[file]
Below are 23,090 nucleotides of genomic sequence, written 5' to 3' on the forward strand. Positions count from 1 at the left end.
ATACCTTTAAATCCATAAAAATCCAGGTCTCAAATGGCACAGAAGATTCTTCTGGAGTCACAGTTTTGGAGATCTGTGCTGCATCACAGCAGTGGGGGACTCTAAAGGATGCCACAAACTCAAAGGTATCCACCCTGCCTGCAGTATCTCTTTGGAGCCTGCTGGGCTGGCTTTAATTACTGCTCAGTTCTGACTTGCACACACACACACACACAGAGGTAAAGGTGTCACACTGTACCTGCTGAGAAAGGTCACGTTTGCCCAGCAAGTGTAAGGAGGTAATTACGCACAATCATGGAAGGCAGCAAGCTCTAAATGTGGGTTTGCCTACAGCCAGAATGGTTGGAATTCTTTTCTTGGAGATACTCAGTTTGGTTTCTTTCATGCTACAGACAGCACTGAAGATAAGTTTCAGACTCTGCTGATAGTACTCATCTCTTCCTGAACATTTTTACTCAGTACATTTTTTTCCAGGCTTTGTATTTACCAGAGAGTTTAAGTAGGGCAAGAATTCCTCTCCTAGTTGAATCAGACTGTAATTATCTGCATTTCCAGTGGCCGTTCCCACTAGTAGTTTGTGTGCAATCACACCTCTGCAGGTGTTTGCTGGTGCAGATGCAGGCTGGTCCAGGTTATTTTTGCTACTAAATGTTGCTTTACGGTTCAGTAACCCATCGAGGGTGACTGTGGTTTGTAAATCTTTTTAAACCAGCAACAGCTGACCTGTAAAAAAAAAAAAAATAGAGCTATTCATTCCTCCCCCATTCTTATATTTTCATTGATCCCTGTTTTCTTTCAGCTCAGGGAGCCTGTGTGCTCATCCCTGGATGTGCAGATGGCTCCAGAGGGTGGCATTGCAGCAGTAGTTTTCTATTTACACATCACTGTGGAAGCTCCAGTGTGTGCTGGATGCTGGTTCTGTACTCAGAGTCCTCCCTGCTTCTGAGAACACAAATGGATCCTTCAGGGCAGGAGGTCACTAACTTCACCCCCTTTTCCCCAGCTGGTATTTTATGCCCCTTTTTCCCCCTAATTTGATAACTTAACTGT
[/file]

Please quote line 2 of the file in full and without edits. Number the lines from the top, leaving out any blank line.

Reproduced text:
ATACCTTTAAATCCATAAAAATCCAGGTCTCAAATGGCACAGAAGATTCTTCTGGAGTCACAGTTTTGGAGATCTGTGCTGCATCACAGCAGTGGGGGACTCTAAAGGATGCCACAAACTCAAAGGTATCCACCCTGCCTGCAGTATCTCTTTGGAGCCTGCTGGGCTGGCTTTAATTACTGCTCAGTTCTGACTTGCACACACACACACACACAGAGGTAAAGGTGTCACACTGTACCTGCTGAGAAAGGTCACGTTTGCCCAGCAAGTGTAAGGAGGTAATTACGCACAATCATGGAAGGCAGCAAGCTCTAAATGTGGGTTTGCCTACAGCCAGAATGGTTGGAATTCTTTTCTTGGAGATACTCAGTTTGGTTTCTTTCATGCTACAGACAGCACTGAAGATAAGTTTCAGACTCTGCTGATAGTACTCATCTCTTCCTGAACATTTTTACTCAGTACATTTTTTTCCAGGCTTTGTATTTACCAGAGAGTTTAAGTAGGGCAAGAATTCCTCTCCTAGTTGAATCAGACTGTAATTATCTGCATTTCCAGTGGCCGTTCCCACTAGTAGTTTGTGTGCAATCACACCTCTGCAGGTGTTTGCTGGTGCAGATGCAGGCTGGTCCAGGTTATTTTTGCTACTAAATGTTGCTTTACGGTTCAGTAACCCATCGAGGGTGACTGTGGTTTGTAAATCTTTTTAAACCAGCAACAGCTGACCTGTAAAAAAAAAAAAAATAGAGCTATTCATTCCTCCCCCATTCTTATATTTTCATTGATCCCTGTTTTCTTTCAGCTCAGGGAGCCTGTGTGCTCATCCCTGGATGTGCAGATGGCTCCAGAGGGTGGCATTGCAGCAGTAGTTTTCTATTTACACATCACTGTGGAAGCTCCAGTGTGTGCTGGATGCTGGTTCTGTACTCAGAGTCCTCCCTGCTTCTGAGAACACAAATGGATCCTTCAGGGCAGGAGGTCACTAACTTCACCCCCTTTTCCCCAGCTGGTATTTTATGCCCCTTTTTCCCCCTAATTTGATAACTTAACTGT